The mail response rate is an unrefined measure —the percent of forms sent to households in these mailback areas that are returned to the Census Bureau. It is a preliminary measure that Census officials say somewhat understates participation, though, because many forms sent out by the Bureau cannot be mailed back — for example, those sent to vacant housing units and those where census forms could not be delivered, such as non-existent or non-residential addresses. In 2000, the final national mail response rate was 67%. (The initial mail response rate, over the first few weeks, was 65%.)

The mail participation rate is a refined version of the mail response rate–the percent of forms sent to households in these mailback areas that are returned to the Census Bureau,  after removing from the denominator addresses where census forms are determined by the U.S. Postal Service to be “undeliverable as addressed.” Nationally, the final census mail participation rate was 72% in 2000.

The mail participation rate is intended to exclude vacant and foreclosed homes, which have grown in number as a result of the national economic downturn. The mail participation rate also may provide an improved real-time measure of participation for areas with large numbers of seasonal homes that are unoccupied on Census Day, April 1.

However, the new metric will not eliminate all sources of error. For example, if the owner of a vacant or seasonal home has a friend who picks up the mail, the form may not be returned as undeliverable. Some forms may be sent to home addresses whose occupants get their mail from postal boxes, and those forms may be returned by the Postal Service as undeliverable even though the home is occupied. These kinds of addresses will be on the Census Bureau’s to-do list, however, and census-takers would make sure they are properly accounted for during follow-up visits, according to Census Bureau officials.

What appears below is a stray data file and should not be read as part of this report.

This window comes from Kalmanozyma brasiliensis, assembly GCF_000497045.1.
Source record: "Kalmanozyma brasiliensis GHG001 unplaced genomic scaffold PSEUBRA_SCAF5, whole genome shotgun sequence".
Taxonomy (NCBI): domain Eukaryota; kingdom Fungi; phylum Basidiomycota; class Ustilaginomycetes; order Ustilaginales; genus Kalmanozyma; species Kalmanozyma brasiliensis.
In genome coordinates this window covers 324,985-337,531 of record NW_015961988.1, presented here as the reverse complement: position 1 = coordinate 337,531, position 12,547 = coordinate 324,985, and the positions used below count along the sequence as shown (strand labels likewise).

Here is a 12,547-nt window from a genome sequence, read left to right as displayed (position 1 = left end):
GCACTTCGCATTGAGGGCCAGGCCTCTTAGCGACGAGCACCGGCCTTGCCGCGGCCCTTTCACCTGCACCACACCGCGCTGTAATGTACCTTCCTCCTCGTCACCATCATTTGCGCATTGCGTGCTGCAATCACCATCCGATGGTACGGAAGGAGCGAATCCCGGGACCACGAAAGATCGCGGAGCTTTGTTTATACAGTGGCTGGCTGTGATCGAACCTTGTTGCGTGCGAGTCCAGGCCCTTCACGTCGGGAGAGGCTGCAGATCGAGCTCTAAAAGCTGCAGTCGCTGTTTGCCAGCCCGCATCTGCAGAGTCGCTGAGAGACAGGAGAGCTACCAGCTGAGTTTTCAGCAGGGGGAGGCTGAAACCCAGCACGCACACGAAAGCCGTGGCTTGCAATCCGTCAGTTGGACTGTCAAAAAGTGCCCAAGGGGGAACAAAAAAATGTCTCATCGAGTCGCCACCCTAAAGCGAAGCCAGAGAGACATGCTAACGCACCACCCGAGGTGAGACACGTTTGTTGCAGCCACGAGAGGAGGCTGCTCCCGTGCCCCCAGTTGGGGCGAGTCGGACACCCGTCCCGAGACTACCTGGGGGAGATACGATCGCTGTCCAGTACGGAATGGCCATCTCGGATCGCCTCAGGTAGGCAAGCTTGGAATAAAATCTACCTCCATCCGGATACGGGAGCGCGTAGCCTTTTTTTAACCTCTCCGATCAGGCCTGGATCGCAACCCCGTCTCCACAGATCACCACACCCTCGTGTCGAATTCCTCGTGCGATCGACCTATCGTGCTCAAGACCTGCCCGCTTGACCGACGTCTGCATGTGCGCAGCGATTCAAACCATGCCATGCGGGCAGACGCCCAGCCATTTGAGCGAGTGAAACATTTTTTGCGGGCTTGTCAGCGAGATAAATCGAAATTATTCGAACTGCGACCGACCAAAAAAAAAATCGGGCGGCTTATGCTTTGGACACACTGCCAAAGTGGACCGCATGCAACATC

The mail return rate, the most precise measure of census participation, is the number of households returning a questionnaire from mailback areas mail divided by the number of occupied housing units that received questionnaires in those areas. It cannot be calculated until the end of the census counting process. At that point, officials will use data from census-takers’ follow-up visits and other sources to total the number of occupied home addresses in areas where residents mail back their forms. Once addresses are excluded from the denominator—mainly for being unoccupied, non-residential or non-existent—the rate will rise. In 2000, the mail return rate was 78%.

With school year winding down, college students lack census forms on campus

Friday, April 16th, 2010

MyTwoCensus.com wonders what other college towns that are dependent on students are also lacking forms…See this report from Indiana:

Indiana State students among those awaiting census forms

Spring semester ends in three weeks

Sue Loughlin The Tribune-Star

TERRE HAUTE — Indiana State University students will complete spring semester in three weeks, yet residence hall students still have not been counted in the 2010 census.

The U.S. Census Bureau has taken longer than expected to provide the census forms to the university, said Tara Singer, ISU’s assistant vice president for communications and marketing. “I believe there was just an underestimation of forms needed” for the community’s college students, she said.